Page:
We can settle at a table
A table for two
Won't you wine and dine with me?
I wanna raise a child
I wanna raise a child
Won't you raise a child with me...
—Kimbra, Settle Down
We were sitting at the E Street Café in Encinitas, up early on a Sunday morning for a hike on the San Elijo Lagoon Ecological Reserve. We’re the café’s first customers, sitting at a corner table by the window. Camille’s backlit by the sunrise streaming in, so striking she is, and she says to me, “What?”
I was staring at her, had my hands wrapped around my coffee cup, sipping on a hammerhead with foam, feeling the warmth, and I’m smiling, thinking it’s definitely a “kill me now” moment, one of her simplest of things, and I respond softly, “I love you.”… and as one moment bleeds into the next, the flux and flow unceasing, I’m taken back, nearly 20 years, having to watch the fond memories of a past self intrude, and Maya’s right there, it’s like the scenes are being compared, and it’s crazy-making, and Maya and I are at another corner table by the window, Greta’s Café, in love… Yes, I get it, she’s not just somebody I used to know, damn it, and I’m seeing and hearing her all the fucking time. She’s showing up too much, now in my dreams, something new, and it’s weird and nutso and I just want it to stop. WTH!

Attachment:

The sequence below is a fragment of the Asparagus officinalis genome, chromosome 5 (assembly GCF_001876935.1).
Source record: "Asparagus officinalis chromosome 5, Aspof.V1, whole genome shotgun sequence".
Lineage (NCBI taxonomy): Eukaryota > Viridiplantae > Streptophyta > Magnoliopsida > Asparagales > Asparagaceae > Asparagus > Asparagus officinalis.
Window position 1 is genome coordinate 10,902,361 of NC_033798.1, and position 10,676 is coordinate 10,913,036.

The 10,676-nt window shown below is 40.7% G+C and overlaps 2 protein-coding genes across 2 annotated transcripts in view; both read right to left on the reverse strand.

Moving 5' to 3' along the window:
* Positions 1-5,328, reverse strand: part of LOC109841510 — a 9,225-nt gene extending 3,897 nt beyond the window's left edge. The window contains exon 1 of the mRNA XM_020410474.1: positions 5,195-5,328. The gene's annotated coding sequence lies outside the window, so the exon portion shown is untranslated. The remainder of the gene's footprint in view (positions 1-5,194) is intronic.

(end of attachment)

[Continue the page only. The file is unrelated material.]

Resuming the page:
Camille and I got to talking about the films we’d seen this year, both of us looking forward to the Academy Awards, popcorn and mojitos, a quiet night on the couch, cuddling up, watching some of our grandest artists get recognition, and again, Maya’s right there, intruding, and this time I can hear her going off, condemning our once revered routine of couch cuddling and “TV watching,” as if it was a failing of mine, that I was the reason for the spirit-murdering habituation and dying love, as if the couch cuddling was nothing but a time kill, now a bore for her. Whatever! Never shouted back or responded that when we first hooked up, downtown Sacramento, I didn’t have a television. The TV entered our relationship because of her, not me. She was upstairs in a remodeled flat in an old Victorian that had been partitioned into four units. I was in the downstairs flat on the western side, long and narrow with windows in every room opening out to a kind of public garden, light always streaming in. The front room was the study, the middle room the bedroom, and then you went from the bedroom into the kitchen, then to the bathroom, then out the back door to the porch and gardens. Tomatoes, basil, zucchini, and three flipping rows of corn. There was a stone path along the fence of blackberry bushes that led to the alley parking lot. An everlasting memory, a blessed love nest, and in the study and in the bedroom, bookshelves as furniture, and on the floor, stacks and stacks of books. Books, books, books, everywhere the books. I used a bean bag chair to read, and along side was a tome-stack of Lewis Mumford’s work:
Technics and Civilization
The Culture of Cities
The Condition of Man
The Conduct of Life